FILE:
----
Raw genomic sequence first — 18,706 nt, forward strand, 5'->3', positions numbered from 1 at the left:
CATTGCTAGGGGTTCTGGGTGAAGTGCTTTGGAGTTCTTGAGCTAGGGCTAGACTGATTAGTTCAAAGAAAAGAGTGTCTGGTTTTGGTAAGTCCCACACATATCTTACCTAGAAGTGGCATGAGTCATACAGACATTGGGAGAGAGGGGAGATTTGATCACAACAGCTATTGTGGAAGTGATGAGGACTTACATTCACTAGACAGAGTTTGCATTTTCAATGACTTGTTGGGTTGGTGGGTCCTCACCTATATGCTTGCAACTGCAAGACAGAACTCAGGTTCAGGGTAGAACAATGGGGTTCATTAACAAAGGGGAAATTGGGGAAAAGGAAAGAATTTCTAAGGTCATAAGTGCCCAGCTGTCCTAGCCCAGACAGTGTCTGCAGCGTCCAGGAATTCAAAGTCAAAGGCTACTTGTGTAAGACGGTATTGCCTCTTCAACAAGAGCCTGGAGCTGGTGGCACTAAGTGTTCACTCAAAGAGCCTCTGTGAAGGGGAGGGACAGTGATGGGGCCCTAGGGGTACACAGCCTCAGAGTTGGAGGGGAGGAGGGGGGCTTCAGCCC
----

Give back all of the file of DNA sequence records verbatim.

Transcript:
Raw genomic sequence first — 18,706 nt, forward strand, 5'->3', positions numbered from 1 at the left:
CATTGCTAGGGGTTCTGGGTGAAGTGCTTTGGAGTTCTTGAGCTAGGGCTAGACTGATTAGTTCAAAGAAAAGAGTGTCTGGTTTTGGTAAGTCCCACACATATCTTACCTAGAAGTGGCATGAGTCATACAGACATTGGGAGAGAGGGGAGATTTGATCACAACAGCTATTGTGGAAGTGATGAGGACTTACATTCACTAGACAGAGTTTGCATTTTCAATGACTTGTTGGGTTGGTGGGTCCTCACCTATATGCTTGCAACTGCAAGACAGAACTCAGGTTCAGGGTAGAACAATGGGGTTCATTAACAAAGGGGAAATTGGGGAAAAGGAAAGAATTTCTAAGGTCATAAGTGCCCAGCTGTCCTAGCCCAGACAGTGTCTGCAGCGTCCAGGAATTCAAAGTCAAAGGCTACTTGTGTAAGACGGTATTGCCTCTTCAACAAGAGCCTGGAGCTGGTGGCACTAAGTGTTCACTCAAAGAGCCTCTGTGAAGGGGAGGGACAGTGATGGGGCCCTAGGGGTACACAGCCTCAGAGTTGGAGGGGAGGAGGGGGGCTTCAGCCC